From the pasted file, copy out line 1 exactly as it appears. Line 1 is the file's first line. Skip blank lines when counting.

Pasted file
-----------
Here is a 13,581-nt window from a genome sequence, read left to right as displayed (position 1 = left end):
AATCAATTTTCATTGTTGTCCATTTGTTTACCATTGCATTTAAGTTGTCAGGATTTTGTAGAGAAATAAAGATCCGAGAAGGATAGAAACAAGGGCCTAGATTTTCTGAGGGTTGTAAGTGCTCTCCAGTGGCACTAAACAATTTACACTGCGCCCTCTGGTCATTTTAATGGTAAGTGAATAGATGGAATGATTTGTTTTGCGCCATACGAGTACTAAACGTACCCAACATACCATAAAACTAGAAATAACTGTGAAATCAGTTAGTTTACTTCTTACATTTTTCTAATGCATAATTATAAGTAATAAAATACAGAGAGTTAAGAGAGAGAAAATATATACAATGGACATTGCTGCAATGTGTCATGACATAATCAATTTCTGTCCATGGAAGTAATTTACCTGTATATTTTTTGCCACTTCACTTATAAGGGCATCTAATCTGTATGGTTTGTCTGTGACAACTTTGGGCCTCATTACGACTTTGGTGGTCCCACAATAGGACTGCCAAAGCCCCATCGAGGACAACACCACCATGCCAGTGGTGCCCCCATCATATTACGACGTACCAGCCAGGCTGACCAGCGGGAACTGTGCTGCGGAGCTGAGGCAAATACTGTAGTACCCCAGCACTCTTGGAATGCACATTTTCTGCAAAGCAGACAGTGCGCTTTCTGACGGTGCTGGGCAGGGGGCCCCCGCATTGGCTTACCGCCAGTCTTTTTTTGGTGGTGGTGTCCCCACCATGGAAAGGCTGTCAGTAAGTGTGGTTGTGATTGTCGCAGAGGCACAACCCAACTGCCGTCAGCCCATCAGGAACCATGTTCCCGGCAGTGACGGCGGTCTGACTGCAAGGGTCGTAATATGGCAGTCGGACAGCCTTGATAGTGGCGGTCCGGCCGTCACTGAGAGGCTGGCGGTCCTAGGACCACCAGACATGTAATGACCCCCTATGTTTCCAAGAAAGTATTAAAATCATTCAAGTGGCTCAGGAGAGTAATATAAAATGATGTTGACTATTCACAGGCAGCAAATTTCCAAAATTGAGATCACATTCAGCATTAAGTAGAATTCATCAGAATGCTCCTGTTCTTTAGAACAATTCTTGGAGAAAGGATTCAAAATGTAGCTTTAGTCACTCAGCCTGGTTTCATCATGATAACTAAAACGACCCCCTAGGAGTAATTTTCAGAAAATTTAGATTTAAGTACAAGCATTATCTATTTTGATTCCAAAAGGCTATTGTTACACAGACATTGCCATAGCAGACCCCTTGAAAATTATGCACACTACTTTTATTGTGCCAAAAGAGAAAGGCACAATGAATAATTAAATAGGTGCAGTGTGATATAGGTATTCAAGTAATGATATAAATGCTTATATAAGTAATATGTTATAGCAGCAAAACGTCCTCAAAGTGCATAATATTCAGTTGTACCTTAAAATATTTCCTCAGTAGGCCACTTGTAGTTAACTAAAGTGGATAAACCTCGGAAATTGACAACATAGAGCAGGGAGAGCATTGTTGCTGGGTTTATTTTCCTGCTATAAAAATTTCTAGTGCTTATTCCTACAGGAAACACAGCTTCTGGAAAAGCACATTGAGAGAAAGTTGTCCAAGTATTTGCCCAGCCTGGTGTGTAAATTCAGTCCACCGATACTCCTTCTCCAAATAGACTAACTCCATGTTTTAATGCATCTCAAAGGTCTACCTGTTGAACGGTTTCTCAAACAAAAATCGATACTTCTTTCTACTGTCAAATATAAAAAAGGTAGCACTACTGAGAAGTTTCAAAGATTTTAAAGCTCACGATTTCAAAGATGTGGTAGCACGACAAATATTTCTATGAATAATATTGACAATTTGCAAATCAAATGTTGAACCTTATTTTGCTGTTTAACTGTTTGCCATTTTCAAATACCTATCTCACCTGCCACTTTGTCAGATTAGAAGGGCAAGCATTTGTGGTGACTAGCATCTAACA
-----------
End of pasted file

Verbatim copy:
Here is a 13,581-nt window from a genome sequence, read left to right as displayed (position 1 = left end):